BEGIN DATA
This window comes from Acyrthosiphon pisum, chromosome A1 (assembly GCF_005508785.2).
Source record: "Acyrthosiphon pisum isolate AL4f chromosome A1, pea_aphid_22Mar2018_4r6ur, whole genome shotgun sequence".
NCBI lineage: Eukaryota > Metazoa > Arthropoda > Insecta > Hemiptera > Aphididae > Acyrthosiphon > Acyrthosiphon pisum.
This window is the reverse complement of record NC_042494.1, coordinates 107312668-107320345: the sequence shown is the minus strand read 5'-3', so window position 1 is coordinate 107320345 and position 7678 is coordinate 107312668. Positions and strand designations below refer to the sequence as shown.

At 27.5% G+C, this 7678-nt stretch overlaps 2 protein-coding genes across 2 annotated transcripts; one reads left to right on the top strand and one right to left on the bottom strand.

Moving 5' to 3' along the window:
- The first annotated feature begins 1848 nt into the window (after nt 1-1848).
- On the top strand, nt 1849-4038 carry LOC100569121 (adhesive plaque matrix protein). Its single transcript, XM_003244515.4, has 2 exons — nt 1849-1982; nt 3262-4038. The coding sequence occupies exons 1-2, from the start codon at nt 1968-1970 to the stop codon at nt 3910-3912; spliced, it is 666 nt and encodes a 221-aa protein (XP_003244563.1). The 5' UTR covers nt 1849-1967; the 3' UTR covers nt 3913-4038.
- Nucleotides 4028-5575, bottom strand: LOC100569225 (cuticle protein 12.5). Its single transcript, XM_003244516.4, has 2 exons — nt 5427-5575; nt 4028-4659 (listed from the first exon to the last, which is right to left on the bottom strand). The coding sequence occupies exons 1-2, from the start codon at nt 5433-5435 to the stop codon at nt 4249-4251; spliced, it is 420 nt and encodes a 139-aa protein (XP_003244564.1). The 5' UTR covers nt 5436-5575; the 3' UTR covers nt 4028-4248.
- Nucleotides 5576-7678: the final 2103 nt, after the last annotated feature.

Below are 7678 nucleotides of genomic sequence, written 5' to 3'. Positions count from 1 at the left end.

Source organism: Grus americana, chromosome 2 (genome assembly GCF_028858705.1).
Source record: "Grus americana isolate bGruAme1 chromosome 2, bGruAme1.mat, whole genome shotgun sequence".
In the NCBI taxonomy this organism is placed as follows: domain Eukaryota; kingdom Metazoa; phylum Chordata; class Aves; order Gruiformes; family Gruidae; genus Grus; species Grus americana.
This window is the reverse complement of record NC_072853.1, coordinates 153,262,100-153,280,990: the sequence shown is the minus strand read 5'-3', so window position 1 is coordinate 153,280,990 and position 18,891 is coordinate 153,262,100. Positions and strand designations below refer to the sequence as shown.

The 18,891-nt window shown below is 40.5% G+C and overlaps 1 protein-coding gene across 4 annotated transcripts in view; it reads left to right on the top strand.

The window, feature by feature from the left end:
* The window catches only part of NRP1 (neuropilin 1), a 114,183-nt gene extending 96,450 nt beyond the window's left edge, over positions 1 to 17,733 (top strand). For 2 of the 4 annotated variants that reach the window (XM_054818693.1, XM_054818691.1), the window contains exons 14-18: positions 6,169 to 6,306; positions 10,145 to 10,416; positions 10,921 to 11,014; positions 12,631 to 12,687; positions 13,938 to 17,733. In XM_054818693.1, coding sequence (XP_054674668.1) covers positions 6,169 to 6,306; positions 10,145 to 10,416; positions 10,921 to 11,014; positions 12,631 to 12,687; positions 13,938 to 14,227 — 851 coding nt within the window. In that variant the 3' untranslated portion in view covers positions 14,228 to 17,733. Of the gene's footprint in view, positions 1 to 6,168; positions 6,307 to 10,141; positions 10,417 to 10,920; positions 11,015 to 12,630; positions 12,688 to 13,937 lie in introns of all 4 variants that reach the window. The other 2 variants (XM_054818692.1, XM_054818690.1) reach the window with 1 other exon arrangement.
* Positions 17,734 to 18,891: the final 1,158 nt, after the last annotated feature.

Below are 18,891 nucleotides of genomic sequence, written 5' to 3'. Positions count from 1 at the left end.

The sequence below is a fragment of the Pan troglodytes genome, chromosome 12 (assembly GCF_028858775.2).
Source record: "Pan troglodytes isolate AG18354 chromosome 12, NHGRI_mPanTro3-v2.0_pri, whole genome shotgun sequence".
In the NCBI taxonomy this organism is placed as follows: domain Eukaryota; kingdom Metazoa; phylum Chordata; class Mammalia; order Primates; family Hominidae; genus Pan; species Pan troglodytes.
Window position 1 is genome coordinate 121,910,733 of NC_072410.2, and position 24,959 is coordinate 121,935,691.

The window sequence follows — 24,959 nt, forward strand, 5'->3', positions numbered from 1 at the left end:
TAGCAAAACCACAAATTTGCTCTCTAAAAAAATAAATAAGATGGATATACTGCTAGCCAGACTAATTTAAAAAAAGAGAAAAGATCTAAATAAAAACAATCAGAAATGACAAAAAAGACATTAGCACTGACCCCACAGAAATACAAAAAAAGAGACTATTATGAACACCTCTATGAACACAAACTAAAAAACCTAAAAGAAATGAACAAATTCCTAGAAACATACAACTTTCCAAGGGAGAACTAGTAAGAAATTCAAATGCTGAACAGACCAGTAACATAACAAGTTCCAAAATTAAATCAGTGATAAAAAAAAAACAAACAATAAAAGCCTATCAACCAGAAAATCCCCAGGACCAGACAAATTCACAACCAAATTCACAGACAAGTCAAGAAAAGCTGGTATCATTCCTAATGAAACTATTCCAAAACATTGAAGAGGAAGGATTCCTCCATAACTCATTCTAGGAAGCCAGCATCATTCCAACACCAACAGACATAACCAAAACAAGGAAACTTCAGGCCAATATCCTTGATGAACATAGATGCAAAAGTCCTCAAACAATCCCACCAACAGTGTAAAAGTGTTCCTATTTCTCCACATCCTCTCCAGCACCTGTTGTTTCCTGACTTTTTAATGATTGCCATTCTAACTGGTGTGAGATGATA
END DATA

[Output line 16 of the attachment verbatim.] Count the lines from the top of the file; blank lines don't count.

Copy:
The 18,891-nt window shown below is 40.5% G+C and overlaps 1 protein-coding gene across 4 annotated transcripts in view; it reads left to right on the top strand.